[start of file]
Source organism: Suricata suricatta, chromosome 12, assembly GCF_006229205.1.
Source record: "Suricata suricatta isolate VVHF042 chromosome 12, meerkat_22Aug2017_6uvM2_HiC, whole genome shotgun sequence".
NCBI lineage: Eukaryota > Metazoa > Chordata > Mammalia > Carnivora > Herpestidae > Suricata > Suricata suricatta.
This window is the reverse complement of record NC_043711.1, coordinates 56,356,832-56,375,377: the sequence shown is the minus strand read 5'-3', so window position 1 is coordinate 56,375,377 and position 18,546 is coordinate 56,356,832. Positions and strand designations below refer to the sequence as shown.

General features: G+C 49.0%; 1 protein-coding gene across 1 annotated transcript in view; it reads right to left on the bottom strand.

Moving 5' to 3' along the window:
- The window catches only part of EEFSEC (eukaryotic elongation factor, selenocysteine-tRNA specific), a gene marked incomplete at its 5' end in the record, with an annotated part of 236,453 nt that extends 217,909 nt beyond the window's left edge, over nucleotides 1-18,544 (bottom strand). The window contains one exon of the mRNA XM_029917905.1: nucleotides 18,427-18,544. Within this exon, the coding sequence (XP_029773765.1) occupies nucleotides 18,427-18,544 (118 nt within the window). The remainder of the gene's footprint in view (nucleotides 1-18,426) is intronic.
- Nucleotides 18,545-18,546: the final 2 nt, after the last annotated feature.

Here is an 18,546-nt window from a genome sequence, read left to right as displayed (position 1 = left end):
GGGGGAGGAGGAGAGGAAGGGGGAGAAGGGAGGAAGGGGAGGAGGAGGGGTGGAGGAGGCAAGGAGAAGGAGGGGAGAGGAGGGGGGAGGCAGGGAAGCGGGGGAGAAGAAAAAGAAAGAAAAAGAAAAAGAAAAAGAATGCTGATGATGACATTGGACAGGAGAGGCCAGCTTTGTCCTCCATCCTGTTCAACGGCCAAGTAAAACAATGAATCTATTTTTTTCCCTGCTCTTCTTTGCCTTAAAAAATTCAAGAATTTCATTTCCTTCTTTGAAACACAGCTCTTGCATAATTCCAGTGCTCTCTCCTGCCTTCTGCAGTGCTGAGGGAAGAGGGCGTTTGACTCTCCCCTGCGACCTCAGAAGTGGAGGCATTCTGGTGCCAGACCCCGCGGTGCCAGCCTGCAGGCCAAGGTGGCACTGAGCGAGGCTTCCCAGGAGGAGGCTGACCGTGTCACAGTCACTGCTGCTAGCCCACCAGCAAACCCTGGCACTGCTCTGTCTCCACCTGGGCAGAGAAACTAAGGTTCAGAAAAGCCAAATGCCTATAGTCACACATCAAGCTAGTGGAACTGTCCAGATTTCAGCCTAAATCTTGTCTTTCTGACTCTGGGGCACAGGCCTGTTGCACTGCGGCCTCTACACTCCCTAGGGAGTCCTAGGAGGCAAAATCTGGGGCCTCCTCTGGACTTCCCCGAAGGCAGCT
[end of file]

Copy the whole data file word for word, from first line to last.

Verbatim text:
Source organism: Suricata suricatta, chromosome 12, assembly GCF_006229205.1.
Source record: "Suricata suricatta isolate VVHF042 chromosome 12, meerkat_22Aug2017_6uvM2_HiC, whole genome shotgun sequence".
NCBI lineage: Eukaryota > Metazoa > Chordata > Mammalia > Carnivora > Herpestidae > Suricata > Suricata suricatta.
This window is the reverse complement of record NC_043711.1, coordinates 56,356,832-56,375,377: the sequence shown is the minus strand read 5'-3', so window position 1 is coordinate 56,375,377 and position 18,546 is coordinate 56,356,832. Positions and strand designations below refer to the sequence as shown.

General features: G+C 49.0%; 1 protein-coding gene across 1 annotated transcript in view; it reads right to left on the bottom strand.

Moving 5' to 3' along the window:
- The window catches only part of EEFSEC (eukaryotic elongation factor, selenocysteine-tRNA specific), a gene marked incomplete at its 5' end in the record, with an annotated part of 236,453 nt that extends 217,909 nt beyond the window's left edge, over nucleotides 1-18,544 (bottom strand). The window contains one exon of the mRNA XM_029917905.1: nucleotides 18,427-18,544. Within this exon, the coding sequence (XP_029773765.1) occupies nucleotides 18,427-18,544 (118 nt within the window). The remainder of the gene's footprint in view (nucleotides 1-18,426) is intronic.
- Nucleotides 18,545-18,546: the final 2 nt, after the last annotated feature.

Here is an 18,546-nt window from a genome sequence, read left to right as displayed (position 1 = left end):
GGGGGAGGAGGAGAGGAAGGGGGAGAAGGGAGGAAGGGGAGGAGGAGGGGTGGAGGAGGCAAGGAGAAGGAGGGGAGAGGAGGGGGGAGGCAGGGAAGCGGGGGAGAAGAAAAAGAAAGAAAAAGAAAAAGAAAAAGAATGCTGATGATGACATTGGACAGGAGAGGCCAGCTTTGTCCTCCATCCTGTTCAACGGCCAAGTAAAACAATGAATCTATTTTTTTCCCTGCTCTTCTTTGCCTTAAAAAATTCAAGAATTTCATTTCCTTCTTTGAAACACAGCTCTTGCATAATTCCAGTGCTCTCTCCTGCCTTCTGCAGTGCTGAGGGAAGAGGGCGTTTGACTCTCCCCTGCGACCTCAGAAGTGGAGGCATTCTGGTGCCAGACCCCGCGGTGCCAGCCTGCAGGCCAAGGTGGCACTGAGCGAGGCTTCCCAGGAGGAGGCTGACCGTGTCACAGTCACTGCTGCTAGCCCACCAGCAAACCCTGGCACTGCTCTGTCTCCACCTGGGCAGAGAAACTAAGGTTCAGAAAAGCCAAATGCCTATAGTCACACATCAAGCTAGTGGAACTGTCCAGATTTCAGCCTAAATCTTGTCTTTCTGACTCTGGGGCACAGGCCTGTTGCACTGCGGCCTCTACACTCCCTAGGGAGTCCTAGGAGGCAAAATCTGGGGCCTCCTCTGGACTTCCCCGAAGGCAGCT